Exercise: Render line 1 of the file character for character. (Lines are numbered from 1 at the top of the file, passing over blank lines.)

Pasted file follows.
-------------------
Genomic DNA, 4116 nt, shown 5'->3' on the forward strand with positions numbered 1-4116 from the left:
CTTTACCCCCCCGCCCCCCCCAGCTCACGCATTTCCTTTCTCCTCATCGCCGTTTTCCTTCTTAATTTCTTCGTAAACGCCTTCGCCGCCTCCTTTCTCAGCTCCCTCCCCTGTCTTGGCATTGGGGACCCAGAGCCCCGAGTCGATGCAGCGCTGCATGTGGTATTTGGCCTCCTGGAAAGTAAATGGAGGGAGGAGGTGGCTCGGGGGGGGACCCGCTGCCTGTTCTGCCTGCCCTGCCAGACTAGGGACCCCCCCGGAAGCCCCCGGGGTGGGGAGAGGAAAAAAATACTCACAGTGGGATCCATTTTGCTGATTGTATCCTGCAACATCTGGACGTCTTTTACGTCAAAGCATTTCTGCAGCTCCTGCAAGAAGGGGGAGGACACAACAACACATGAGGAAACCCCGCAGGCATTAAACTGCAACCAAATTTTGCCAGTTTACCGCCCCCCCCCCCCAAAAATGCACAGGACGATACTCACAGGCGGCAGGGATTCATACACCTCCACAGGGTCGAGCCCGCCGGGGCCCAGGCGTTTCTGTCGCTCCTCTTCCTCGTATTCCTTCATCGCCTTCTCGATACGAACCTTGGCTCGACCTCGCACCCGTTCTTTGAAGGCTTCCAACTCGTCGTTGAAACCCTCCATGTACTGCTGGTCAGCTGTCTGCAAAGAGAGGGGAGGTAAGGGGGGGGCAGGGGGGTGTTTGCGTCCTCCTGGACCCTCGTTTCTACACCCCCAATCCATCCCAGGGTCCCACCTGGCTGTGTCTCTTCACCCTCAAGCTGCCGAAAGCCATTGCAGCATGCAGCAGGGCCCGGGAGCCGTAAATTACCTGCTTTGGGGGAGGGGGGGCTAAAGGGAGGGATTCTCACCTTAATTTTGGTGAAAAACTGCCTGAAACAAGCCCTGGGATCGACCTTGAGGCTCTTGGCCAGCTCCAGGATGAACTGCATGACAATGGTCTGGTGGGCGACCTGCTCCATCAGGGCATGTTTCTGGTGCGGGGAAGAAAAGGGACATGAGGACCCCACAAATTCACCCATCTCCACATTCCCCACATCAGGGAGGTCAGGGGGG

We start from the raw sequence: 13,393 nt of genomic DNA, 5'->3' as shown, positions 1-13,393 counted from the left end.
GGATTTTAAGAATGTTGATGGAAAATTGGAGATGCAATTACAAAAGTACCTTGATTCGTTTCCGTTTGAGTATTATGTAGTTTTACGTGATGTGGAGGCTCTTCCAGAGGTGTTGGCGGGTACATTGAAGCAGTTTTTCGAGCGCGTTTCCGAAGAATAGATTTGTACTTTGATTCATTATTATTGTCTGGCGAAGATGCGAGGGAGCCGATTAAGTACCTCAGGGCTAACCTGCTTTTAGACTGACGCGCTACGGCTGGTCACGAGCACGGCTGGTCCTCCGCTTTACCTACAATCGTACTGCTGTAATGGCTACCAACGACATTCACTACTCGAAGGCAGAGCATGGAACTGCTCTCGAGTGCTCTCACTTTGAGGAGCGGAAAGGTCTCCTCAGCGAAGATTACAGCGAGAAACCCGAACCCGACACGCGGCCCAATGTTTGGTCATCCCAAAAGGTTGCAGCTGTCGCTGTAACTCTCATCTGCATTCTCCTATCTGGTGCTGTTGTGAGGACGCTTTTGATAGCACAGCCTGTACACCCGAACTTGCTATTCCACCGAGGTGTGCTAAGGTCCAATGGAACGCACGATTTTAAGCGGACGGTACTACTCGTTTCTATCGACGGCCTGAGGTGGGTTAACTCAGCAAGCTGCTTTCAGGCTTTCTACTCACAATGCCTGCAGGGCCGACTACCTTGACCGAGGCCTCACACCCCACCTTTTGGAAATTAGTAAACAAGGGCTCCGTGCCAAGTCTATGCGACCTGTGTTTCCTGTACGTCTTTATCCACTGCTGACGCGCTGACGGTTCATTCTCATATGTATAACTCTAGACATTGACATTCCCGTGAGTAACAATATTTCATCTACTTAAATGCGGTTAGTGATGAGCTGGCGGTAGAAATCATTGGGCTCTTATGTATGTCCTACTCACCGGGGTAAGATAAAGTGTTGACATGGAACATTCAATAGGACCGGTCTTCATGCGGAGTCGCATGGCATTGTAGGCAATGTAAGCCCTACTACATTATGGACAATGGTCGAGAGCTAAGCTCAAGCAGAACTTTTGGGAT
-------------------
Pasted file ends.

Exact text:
Genomic DNA, 4116 nt, shown 5'->3' on the forward strand with positions numbered 1-4116 from the left: